By Linda Koffman
I’ve felt invisible in the water,” says Chelsea Woody, when asked how being an African American woman has influenced her experience as a surfer. “I’ve definitely had folks tell me that I don’t look like a surfer and that they don’t think I can surf based solely on how I look. I’ve had the experience of people disregarding me in the lineup, or paddling around me, even as they treat my white girlfriends of the same level whom I paddle out with differently.”
She pauses, thinks, and repeats, quietly: “Yeah, I would say I’ve felt invisible.”
Originally from Seattle, Woody and her husband relocated to Santa Cruz five years ago because they wanted to reside where they can surf every day. Now a nurse working at an Eastside hospital, she often spends her downtime hitting local waves with her favorite board, a Kalu 5’6” quad fish. But it can feel lonely as one of very few Black women in the water.
Last year, in an effort to remedy this, she co-founded Textured Waves, a collective that started after she met fellow Black female surfers across the country online. They were seeking community, found each other, and then launched Textured Waves with an Instagram campaign to spotlight women of color—and especially Black—surfers. As of this writing, the account had 16,800 followers and was quickly growing. The Textured Waves slogan? “Women of all shades, riding the waves.”
“Our whole mission is to propagate that imagery to the world and surf media, and to inspire younger girls to get into surfing that may not look like the typical surfer girl,” Woody explains.
While Woody is in Santa Cruz, the other co-founders— Gigi Lucas, Martina Duran, and Danielle Black Lyons—live in Florida, Hawaii, and Southern California, respectively. The group helped set up and promote various Black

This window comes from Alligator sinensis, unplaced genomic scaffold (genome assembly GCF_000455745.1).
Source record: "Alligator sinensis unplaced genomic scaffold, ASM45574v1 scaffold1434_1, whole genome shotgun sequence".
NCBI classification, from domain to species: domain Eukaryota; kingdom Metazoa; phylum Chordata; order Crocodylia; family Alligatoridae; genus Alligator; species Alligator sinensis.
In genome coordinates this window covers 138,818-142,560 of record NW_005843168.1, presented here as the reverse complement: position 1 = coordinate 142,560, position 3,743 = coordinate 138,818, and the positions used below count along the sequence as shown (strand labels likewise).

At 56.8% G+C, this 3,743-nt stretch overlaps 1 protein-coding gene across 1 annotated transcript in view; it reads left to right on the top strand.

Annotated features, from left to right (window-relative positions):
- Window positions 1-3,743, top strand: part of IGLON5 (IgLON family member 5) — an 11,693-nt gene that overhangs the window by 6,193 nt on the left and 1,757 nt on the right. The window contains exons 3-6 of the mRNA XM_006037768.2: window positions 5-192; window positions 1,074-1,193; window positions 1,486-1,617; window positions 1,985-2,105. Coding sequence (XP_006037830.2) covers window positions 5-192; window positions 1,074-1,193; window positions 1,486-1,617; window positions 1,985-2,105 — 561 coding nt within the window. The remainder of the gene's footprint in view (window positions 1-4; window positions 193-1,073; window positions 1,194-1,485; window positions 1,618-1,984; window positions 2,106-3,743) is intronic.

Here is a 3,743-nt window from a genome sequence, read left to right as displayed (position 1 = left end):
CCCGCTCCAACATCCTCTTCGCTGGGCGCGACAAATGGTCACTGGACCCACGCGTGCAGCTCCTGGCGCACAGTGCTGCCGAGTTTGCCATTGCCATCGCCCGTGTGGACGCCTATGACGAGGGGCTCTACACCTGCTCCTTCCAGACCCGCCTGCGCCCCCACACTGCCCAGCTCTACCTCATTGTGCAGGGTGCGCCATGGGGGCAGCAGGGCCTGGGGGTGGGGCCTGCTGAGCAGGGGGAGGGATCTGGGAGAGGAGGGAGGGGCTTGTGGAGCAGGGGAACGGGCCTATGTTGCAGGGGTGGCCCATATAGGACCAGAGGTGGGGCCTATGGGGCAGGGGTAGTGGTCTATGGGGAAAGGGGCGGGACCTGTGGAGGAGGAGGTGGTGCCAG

Lives Matter UNITY paddle outs, hosted a Hawaii pilot surf retreat for women of color in August of 2019, and is featured in the short film “Sea Us Now” (a collaboration with Seea swimwear that was written and co-directed by Woody).
Textured Waves has received a lot more notice this year since the Black Lives Matter movement and protests fueled by the police killings of George Floyd and Breonna Taylor (and so many more) commanded headlines. Woody recently spoke with Waves about how surfing is affected by—and can play a role in healing—racism in our communities.
“Yes, surfing is not gonna fix racism in this world,” she says, “but it’s one way to connect with surfers and show them how their lives and surroundings are impacted by systemic racism.”
Some may feel diversity in surfing is a minuscule concern compared to other issues of injustice that are being addressed today. How does surfing fit in with the larger racial justice movement?
I think the lack of diversity in surfing on the mainland is an extension of the structural racism that we have in this country—when you think about water spaces and who “belongs” in those spaces. It may seem very minuscule to somebody who doesn’t live in that world of generational restriction. But for example, if your grandparents were told that they cannot hang out at a certain beach or swim in a certain place, that gets passed down and it takes generations to undo that. Surfing is a broader visual of what systemic racism touches, and I would suggest that systemic racism touches all aspects of our daily lives.
How is surfing a platform for creating change?